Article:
A Tight-Knit Group

With three seniors, including 2012 Big Ten tight end of the year Jacob Pedersen, and an experienced junior, the Wisconsin tight ends could be the deepest group in the country.

TEMPE, Ariz. - Despite prime examples of each category, Wisconsin quarterback Joel Stave didn't have an answer as to what he preferred: a long sustained drive that uses up clock and wears down the defense or a big strike that takes the wind out of an opponent.

As long as the ball crosses the goal line, Stave isn't going to argue with Wisconsin's methods.

"If we can come out the first play and hit a big touchdown pass, that's a ton of momentum and a big play for us," he said. "When you can sustain a long drive, make some big third downs and make a touchdown, it takes a lot of steam out of their defense and gives our defense time to rest."

The versatility of Wisconsin's offense through two games of the regular season is easily noticed: three running backs over 100 yards each game, catches from 11 different players and receiving touchdowns from three different targets.

But as offensive coordinator Andy Ludwig works to develop the identity and big-play threat of Wisconsin's offense, the veteran assistant coach has one position he knows he can turn to in order to keep the Badgers moving down the field: the tight ends.

"The group of them has a tremendous skill set," said Ludwig. "A couple of guys are really geared in toward the run game, a couple guys who are excellent pass receivers and a couple of them who are a great combination of both. We're trying to play to our strengths."

With questionable depth behind senior wide receiver Jared Abbrederis, the Badgers have developed packages that exploit the talents of a group that could be the most experienced in the country.

Ludwig's system relies on multiple tight ends to be impact players on every play; a trait that's perfect with Wisconsin having three senior tight ends and a junior – Sam Arneson – who has played 25 career games.

"I think we have great chemistry all across the board," said senior Jacob Pedersen. "We've got a lot of players who can get open and catch the ball."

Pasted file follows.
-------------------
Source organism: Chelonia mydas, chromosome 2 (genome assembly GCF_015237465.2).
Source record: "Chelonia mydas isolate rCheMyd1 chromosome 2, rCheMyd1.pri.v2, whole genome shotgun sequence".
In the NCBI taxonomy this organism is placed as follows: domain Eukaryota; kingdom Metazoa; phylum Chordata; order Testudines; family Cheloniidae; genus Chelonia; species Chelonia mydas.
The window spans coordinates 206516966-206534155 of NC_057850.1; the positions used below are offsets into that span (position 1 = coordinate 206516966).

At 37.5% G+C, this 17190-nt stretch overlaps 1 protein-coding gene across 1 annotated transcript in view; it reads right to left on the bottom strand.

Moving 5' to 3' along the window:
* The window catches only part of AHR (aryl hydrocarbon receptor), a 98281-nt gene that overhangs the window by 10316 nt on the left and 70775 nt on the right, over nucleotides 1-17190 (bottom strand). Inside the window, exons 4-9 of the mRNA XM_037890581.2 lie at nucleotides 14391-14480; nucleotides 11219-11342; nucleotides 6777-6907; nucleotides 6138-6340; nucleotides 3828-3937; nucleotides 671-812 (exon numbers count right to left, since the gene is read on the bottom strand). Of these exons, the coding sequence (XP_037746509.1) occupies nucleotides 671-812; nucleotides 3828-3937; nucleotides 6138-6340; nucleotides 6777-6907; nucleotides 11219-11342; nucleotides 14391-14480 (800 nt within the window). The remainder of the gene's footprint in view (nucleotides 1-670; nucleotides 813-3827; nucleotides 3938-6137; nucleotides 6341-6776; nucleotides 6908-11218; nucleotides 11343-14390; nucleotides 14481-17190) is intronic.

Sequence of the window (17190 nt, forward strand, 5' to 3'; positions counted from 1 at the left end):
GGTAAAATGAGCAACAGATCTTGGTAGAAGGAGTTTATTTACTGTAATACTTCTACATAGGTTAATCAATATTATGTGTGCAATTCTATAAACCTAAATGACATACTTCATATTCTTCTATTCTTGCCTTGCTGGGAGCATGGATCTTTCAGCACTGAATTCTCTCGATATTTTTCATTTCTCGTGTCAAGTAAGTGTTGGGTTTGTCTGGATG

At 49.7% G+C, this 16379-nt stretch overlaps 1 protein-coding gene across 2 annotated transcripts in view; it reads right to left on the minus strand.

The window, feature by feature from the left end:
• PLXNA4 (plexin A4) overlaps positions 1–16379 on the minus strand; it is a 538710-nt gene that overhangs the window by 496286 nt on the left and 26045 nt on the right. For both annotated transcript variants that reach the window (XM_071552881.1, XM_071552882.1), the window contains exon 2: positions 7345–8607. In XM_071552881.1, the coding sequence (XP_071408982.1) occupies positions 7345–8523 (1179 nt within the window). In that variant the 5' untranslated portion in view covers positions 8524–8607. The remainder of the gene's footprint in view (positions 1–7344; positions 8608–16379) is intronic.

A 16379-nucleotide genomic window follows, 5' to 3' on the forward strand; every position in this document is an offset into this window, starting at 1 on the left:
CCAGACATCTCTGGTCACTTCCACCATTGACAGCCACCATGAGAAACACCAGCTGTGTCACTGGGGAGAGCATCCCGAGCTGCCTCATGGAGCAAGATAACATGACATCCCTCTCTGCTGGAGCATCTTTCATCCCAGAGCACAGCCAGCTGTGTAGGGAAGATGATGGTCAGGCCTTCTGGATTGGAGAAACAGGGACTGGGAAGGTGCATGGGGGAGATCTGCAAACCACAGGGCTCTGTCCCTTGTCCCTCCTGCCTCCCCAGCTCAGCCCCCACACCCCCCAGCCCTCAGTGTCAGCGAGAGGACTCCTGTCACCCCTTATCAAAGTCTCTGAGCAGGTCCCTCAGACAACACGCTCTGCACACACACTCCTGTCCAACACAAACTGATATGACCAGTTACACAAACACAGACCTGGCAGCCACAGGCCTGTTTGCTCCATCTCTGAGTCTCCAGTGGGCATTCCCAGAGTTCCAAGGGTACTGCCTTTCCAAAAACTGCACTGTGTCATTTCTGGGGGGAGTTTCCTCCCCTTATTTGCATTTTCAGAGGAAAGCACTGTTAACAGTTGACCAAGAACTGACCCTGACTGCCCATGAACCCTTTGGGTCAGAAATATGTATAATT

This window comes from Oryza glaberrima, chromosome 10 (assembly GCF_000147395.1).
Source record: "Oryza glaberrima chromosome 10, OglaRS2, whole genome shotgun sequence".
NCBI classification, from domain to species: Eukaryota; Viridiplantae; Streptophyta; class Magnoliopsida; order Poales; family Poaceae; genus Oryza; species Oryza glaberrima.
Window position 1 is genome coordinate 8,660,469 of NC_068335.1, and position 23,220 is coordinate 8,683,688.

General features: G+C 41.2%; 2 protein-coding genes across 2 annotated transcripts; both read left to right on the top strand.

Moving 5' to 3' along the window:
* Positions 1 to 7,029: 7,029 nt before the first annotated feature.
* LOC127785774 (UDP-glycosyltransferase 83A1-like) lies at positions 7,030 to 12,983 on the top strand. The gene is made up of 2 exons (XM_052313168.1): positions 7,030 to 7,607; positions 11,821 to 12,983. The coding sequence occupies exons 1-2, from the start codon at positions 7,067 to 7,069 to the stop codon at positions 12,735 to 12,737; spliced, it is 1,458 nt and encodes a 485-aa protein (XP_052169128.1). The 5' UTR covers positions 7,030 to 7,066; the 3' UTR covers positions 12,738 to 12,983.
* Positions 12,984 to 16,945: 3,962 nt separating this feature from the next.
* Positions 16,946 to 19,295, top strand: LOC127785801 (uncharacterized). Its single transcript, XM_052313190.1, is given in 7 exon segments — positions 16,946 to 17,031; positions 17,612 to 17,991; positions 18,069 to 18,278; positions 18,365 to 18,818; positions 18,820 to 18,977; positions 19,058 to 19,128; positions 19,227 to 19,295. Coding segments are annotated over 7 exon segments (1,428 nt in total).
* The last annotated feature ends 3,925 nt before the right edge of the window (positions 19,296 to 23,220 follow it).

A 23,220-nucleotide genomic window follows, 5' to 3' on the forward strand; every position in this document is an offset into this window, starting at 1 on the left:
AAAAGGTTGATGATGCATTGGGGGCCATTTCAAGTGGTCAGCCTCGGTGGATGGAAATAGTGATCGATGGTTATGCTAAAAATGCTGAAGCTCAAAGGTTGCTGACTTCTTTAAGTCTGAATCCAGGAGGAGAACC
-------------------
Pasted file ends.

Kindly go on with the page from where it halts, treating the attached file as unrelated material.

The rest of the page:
Through two games, Wisconsin's tight ends have been responsible for 23.5 percent of the catches (eight of 34) and 21.7 percent of the yards (92 of 424) generated through the passing game. Remove Abbrederis' 10 catches for 184 yards, those numbers jump to 33.3 percent and 38.3 percent, respectively.

It makes for an interesting matchup tonight when No.20 Wisconsin takes on Pac-12 foe Arizona State here at Sun Devils Stadium, especially since the Sun Devils have a pretty good tight end of their own in senior Chris Coyle.

Coyle finished third in the nation in tight end receptions per game with 4.38 a season ago, as his 57 receptions led the Sun Devils and were a new single-season best for ASU tight ends, as were his 696 receiving yards on the year.

Coyle finished with five touchdown catches on the year, one shy of the single-season tight end record set by Miller and Joe Petty. He picked up right where he left off in the season opener, catching two passes for 48 yards and a touchdown in the 55-0 drubbing of FCS foe Sacramento State on Sept.5.

On Wisconsin's side, the Badgers have Pedersen, the Big Ten's tight end of the year last year, who comes into the season healthy and fresh after a reduced workload in the fall.

Having so many guys and knowing Pedersen could run all three tight end position, tight end coach Jeff Genyk made Pedersen spend much of his watching the younger guys at his position go through drill-heavy practices.

It was a change, considering Pedersen used to take every rep in practice and admitted that he would sometimes go into games with tired legs, and has allowed him to take more mental reps to become a well-rounded tight end.

"I want to play every down for us and not have teams know when I am in that it's a run or when I got out it's going to be a pass play," said Pedersen, who has five catches for 69 yards (13.8 per catch) through two games. "I wanted to focus on being an every-down tight end and I think I can do that for us."

Pedersen burst on to the scene two seasons ago with 30 catches, 356 yards and eight touchdowns, benefiting from becoming one of Russell Wilson's favorite targets.

While his finished with 27 catches and 355 yards last year, Pedersen caught four less touchdowns as he, like many others, suffered with the struggles the offense had between the players and the offensive staff. When Ludwig came in and explained his system was based on elevating the passing game, the tight end group, especially Pedersen, let out a collective sigh of relief.

"I think I took the chances I had to make plays and did what I could. I think this year's going to be a lot different," Pedersen said. "Coach Ludwig has a great system, not just for myself, but for tight ends and the whole offense as a whole. We have more chances to make plays this year. I am really looking forward to it."

Whether it's a big play or a plodding drive, Wisconsin's tight end group has been involved. Pedersen and his cohorts leveled some of the key blocks that broke long runs in the running game in the season opener while three different tight ends have caught passes.

It could be foreshadowing of things to come in Wisconsin's new offense, and it's certainly being embraced.

"We've got guys in place who can make those plays and make the offense be successful," said Pedersen. "Hopefully we can get the job done."

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